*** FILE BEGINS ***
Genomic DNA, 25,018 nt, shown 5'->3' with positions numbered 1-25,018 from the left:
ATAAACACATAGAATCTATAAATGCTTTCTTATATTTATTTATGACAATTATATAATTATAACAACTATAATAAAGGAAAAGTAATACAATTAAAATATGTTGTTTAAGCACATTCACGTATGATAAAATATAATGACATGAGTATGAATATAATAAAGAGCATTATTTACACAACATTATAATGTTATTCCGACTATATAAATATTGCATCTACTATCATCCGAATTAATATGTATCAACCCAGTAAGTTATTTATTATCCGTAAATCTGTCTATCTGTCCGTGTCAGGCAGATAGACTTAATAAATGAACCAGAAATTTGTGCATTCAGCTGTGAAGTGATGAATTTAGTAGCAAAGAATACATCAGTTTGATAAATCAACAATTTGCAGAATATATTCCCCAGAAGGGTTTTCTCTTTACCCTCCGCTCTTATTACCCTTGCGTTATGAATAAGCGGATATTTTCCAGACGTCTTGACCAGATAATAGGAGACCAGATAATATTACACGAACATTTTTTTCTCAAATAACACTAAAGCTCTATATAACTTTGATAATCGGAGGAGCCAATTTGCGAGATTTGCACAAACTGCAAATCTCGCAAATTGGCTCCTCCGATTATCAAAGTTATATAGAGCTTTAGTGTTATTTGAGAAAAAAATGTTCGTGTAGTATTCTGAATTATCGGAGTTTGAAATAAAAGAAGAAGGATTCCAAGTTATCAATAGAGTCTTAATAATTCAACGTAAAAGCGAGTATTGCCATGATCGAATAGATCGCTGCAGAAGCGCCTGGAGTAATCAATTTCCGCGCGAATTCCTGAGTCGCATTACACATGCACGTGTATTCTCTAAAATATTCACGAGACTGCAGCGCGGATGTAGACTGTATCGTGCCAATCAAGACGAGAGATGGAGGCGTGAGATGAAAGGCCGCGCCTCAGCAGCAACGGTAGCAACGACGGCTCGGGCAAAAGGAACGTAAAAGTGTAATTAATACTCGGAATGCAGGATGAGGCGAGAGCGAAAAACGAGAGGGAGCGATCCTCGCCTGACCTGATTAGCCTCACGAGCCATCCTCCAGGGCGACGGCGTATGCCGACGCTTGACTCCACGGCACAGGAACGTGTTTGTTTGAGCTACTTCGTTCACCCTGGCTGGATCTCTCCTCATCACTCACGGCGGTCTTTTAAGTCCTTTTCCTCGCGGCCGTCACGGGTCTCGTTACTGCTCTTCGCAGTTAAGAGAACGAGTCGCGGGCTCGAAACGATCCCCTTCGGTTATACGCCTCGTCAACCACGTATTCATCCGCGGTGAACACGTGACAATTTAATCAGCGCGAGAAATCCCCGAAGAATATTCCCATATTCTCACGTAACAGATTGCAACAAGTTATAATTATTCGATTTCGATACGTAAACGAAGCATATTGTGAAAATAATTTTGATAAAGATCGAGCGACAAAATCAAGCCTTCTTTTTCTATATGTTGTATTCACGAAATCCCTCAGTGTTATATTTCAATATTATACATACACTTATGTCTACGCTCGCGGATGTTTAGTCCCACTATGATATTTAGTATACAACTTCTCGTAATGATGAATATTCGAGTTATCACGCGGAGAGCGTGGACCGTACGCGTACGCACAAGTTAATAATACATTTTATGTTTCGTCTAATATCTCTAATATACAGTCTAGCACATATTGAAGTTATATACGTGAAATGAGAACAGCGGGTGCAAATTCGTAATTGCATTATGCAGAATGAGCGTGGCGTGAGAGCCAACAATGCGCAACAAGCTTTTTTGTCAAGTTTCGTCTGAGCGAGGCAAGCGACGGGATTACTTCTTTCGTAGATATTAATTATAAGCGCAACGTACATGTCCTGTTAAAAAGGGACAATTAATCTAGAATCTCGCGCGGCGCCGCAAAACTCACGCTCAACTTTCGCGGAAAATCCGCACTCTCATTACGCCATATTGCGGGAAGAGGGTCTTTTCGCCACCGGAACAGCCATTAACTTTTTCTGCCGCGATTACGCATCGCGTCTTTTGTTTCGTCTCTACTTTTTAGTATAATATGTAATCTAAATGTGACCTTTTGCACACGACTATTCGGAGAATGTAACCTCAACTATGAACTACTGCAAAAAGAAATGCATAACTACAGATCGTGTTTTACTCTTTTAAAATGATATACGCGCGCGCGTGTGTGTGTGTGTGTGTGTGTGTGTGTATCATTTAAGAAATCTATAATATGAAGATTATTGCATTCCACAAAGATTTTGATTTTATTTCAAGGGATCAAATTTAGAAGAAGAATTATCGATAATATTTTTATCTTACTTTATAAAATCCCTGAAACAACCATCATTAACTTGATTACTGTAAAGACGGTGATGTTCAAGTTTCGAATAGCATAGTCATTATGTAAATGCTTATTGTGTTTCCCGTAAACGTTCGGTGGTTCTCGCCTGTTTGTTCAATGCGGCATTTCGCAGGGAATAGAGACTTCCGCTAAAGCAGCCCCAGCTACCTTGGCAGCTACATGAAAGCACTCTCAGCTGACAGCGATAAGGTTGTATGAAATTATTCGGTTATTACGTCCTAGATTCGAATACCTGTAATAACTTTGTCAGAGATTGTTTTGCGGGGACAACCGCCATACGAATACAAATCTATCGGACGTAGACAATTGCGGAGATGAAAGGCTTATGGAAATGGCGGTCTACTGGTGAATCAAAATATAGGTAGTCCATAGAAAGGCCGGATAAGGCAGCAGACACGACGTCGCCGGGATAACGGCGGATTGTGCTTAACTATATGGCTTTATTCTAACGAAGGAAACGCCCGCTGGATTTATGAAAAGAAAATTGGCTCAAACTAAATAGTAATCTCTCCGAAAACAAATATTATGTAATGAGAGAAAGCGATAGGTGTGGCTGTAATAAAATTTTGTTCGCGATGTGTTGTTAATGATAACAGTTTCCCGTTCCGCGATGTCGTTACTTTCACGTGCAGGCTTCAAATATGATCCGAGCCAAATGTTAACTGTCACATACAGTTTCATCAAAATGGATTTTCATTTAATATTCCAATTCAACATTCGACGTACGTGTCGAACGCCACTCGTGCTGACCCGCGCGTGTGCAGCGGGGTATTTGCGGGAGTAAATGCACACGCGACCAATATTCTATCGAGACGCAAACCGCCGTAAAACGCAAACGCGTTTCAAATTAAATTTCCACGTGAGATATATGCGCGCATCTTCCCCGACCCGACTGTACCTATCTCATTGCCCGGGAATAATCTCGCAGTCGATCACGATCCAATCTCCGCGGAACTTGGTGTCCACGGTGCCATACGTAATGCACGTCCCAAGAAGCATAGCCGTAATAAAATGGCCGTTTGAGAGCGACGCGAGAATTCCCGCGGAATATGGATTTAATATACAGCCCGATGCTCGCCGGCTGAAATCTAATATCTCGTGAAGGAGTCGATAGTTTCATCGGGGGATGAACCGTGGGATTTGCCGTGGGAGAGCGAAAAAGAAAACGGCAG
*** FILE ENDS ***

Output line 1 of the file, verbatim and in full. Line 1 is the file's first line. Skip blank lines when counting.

Genomic DNA, 25,018 nt, shown 5'->3' with positions numbered 1-25,018 from the left: